About two years ago I started doing beta reads for T. J. Quinn first for the Drogon Series and later the Cyborgs Reborn Series. I can honestly say that I have enjoyed all her books, though the Cyborgs Reborn Series is my personal favorite.
The series starts with Captain Lucas Jarcor, a soldier with devastating injuries to his legs. Doctors told them they had to be amputated. However, if he agrees, they can rebuild build them with some new technology. Understandably, Jarcor is eager have them do it if it means he can keep his legs and walk again.
What they don’t tell him is that the changing into a cyborg will strip him of his legal status as a human being, and his military rank. He became government property, in essence, a slave. All of the cyborgs are made from enhanced human embryos, but with the means for the military to control them through their cybernetics. Though biologically human, they were used as slaves to fight a war against alien invaders.
Jarcor decides to play along while he figures things out before he makes his escape. While he is out free, he meets Sabrina, and they fall in love. But Jarcor can’t stay he has much to do to free the other cyborgs.
The prequel ends in a bit of a cliff hanger, but Jarcor’s work to help the other cyborgs is a recurring theme throughout the series. He paves the way for other cyborgs to escape.
As I read through the Cyborg Reborn Series, I discovered that T.J. came up with things I hadn't thought of even as I was preparing to start my own cyborg series. Her writing style is a little different than other writers, but every story I've read from her list has pulled me in with the characters, plot, and world building.
Because we work together on some projects and beta read others, I never review her books on Amazon. Since I blog about other authors, I decided it was time to speak up.
T.J. Quinn is a superb storyteller. If you haven’t read her books, now would be a good time to begin. Since her new book is a spin-off of the Cyborgs Reborn series, that would be a good place to start.
The following is an excerpt:
Jarcor has nearly finished healing from the procedures to restore his legs and he wanted to try them out before the medical team deemed him ready.
He was trying some martial arts kicks when the door was opened, and a startled nurse entered. “Hey, what are you doing? You aren’t supposed to be out of bed,” she cried out, running to meet him.
He stopped her, raising his hand. “I’m fine. I haven't felt this good in a long time,” he assured her.
“Where’s the doctor? I want to talk to him.”
“I’ll go get him.” She turned around and left the room.
Jarcor chuckled and walked towards the window. It was around midday, the sun shining.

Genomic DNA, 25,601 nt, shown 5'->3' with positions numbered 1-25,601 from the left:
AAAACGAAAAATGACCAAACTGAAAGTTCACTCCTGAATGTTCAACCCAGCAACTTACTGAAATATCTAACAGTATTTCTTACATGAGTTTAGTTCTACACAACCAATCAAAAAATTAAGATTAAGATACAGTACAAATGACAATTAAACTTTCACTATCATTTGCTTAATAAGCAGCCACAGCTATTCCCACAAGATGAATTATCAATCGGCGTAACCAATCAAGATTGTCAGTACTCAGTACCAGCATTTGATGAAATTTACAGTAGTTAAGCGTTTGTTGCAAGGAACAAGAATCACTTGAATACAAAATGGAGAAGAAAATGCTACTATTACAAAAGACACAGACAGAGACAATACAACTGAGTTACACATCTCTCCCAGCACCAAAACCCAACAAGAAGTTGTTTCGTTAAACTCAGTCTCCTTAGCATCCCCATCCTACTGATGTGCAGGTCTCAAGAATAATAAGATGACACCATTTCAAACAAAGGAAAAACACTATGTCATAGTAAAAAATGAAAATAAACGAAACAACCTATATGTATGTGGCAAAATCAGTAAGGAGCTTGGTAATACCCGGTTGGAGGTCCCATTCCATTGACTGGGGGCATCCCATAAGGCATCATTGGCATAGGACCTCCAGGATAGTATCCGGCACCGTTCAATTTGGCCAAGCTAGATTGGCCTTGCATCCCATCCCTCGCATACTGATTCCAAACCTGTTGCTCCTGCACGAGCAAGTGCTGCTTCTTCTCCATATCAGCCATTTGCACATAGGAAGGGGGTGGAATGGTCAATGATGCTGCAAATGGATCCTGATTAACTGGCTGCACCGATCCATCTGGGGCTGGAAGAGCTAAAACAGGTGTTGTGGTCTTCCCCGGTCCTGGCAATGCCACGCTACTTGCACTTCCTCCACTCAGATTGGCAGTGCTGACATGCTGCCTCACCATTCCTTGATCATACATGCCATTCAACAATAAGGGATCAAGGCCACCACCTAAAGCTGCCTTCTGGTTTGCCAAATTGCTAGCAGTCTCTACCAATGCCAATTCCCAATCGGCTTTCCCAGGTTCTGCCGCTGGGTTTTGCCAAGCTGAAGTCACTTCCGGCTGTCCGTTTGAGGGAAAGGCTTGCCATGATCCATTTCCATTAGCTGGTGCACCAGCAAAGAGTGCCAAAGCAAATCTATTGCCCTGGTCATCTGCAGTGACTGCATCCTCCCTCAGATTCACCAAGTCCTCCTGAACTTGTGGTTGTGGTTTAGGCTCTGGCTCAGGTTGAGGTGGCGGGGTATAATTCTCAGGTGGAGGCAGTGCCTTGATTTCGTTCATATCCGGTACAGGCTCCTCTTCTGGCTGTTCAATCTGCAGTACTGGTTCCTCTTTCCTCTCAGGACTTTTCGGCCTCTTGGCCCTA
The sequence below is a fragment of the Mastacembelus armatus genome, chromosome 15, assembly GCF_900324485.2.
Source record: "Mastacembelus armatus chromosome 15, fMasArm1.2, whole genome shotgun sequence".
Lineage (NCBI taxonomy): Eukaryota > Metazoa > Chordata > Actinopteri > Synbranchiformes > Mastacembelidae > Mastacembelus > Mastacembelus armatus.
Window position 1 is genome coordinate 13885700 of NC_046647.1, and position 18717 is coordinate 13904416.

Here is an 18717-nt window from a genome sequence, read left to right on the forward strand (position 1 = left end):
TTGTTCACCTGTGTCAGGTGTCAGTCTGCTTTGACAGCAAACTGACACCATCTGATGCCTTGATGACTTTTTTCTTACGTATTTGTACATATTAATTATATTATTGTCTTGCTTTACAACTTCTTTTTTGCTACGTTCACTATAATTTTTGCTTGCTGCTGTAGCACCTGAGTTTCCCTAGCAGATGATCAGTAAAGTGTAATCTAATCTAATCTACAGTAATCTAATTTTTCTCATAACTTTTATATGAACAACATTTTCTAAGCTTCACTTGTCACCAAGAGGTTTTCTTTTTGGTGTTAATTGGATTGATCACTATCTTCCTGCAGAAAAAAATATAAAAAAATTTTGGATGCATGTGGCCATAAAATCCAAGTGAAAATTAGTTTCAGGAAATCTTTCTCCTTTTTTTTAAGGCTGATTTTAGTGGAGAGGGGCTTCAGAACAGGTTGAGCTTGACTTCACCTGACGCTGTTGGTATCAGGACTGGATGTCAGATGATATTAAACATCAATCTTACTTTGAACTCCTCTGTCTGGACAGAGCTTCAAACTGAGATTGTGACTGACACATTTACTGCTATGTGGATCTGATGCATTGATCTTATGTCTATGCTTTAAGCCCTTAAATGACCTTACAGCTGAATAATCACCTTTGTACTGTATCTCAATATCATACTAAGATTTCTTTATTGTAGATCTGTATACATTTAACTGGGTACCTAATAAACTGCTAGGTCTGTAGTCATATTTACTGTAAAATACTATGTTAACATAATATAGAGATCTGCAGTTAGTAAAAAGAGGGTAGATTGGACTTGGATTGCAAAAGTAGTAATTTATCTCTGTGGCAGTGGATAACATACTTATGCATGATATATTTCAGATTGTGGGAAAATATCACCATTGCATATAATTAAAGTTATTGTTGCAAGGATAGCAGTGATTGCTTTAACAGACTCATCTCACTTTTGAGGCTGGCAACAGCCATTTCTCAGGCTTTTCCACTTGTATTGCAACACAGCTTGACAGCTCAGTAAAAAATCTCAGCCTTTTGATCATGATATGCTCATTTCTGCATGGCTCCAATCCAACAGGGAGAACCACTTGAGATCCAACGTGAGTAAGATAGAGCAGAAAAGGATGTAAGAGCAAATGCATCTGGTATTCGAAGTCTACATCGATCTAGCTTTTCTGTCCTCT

“Jarcor, you shouldn’t be out of bed,” doctor number one said, as he entered the room.
“Doctor. I don’t think I heard your name,” he replied, ignoring the doctor’s words.
“I’m Dr. Masterson. It’s too soon for you to be out of bed,” the man answered, with a deep frown.
Jarcor only listened to his name. Immediately, a lot of information filled in his mind about the man. His full name, his curriculum, his family members and a lot more. He had no idea where it came from and he was confident he hadn't met the man before.
Something was wrong. “I’m fine,” he cut the man with a cold tone. “Would you care to tell me what exactly you did to me, while I was out?”
The man cleared his throat, distinctly uncomfortable. “Your legs are fully recovered, as you can see─”
“I’m not talking about my legs and you know that,” he pointed out, in a stern tone.
“When we realized the Nanocybots were working perfectly on your body, healing your wounds and recovering your bones with their special metal alloy, we decided to take the next step forward and add a few intelligence chips to your brain. We figured the Nanocybots would quickly integrate them into your brain, as they do on the cyborgs we create on our labs,” he explained.
“I don’t remember giving you permission to play games with my brain,” he said, trying to keep his anger at bay.
“The papers you signed gave us permission to do whatever we saw fit to restore your body, and that’s exactly what we did,” the man retorted, in a firm tone, as if reciting a rehearsed speech.
“We both know I wasn’t able to read those papers.”
The man shrugged. “That’s irrelevant,” he dismissed his complaints. “Right now, all I want to know is how you feel? How are your senses working?”